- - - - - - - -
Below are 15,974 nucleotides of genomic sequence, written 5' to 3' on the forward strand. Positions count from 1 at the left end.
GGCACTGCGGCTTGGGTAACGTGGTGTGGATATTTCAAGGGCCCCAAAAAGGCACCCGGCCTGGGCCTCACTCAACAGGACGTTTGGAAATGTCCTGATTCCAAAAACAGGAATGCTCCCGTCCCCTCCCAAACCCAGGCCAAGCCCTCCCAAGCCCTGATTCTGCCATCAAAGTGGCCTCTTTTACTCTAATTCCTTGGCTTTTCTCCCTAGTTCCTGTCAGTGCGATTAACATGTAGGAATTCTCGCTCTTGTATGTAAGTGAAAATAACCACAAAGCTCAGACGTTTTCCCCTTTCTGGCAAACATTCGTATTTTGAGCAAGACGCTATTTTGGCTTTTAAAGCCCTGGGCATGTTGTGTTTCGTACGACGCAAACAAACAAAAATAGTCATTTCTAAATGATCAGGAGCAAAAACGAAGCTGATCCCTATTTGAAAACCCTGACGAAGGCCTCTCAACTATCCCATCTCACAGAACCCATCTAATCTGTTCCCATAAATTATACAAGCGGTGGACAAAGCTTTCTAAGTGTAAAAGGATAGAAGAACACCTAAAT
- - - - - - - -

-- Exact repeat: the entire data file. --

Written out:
Below are 15,974 nucleotides of genomic sequence, written 5' to 3' on the forward strand. Positions count from 1 at the left end.
GGCACTGCGGCTTGGGTAACGTGGTGTGGATATTTCAAGGGCCCCAAAAAGGCACCCGGCCTGGGCCTCACTCAACAGGACGTTTGGAAATGTCCTGATTCCAAAAACAGGAATGCTCCCGTCCCCTCCCAAACCCAGGCCAAGCCCTCCCAAGCCCTGATTCTGCCATCAAAGTGGCCTCTTTTACTCTAATTCCTTGGCTTTTCTCCCTAGTTCCTGTCAGTGCGATTAACATGTAGGAATTCTCGCTCTTGTATGTAAGTGAAAATAACCACAAAGCTCAGACGTTTTCCCCTTTCTGGCAAACATTCGTATTTTGAGCAAGACGCTATTTTGGCTTTTAAAGCCCTGGGCATGTTGTGTTTCGTACGACGCAAACAAACAAAAATAGTCATTTCTAAATGATCAGGAGCAAAAACGAAGCTGATCCCTATTTGAAAACCCTGACGAAGGCCTCTCAACTATCCCATCTCACAGAACCCATCTAATCTGTTCCCATAAATTATACAAGCGGTGGACAAAGCTTTCTAAGTGTAAAAGGATAGAAGAACACCTAAAT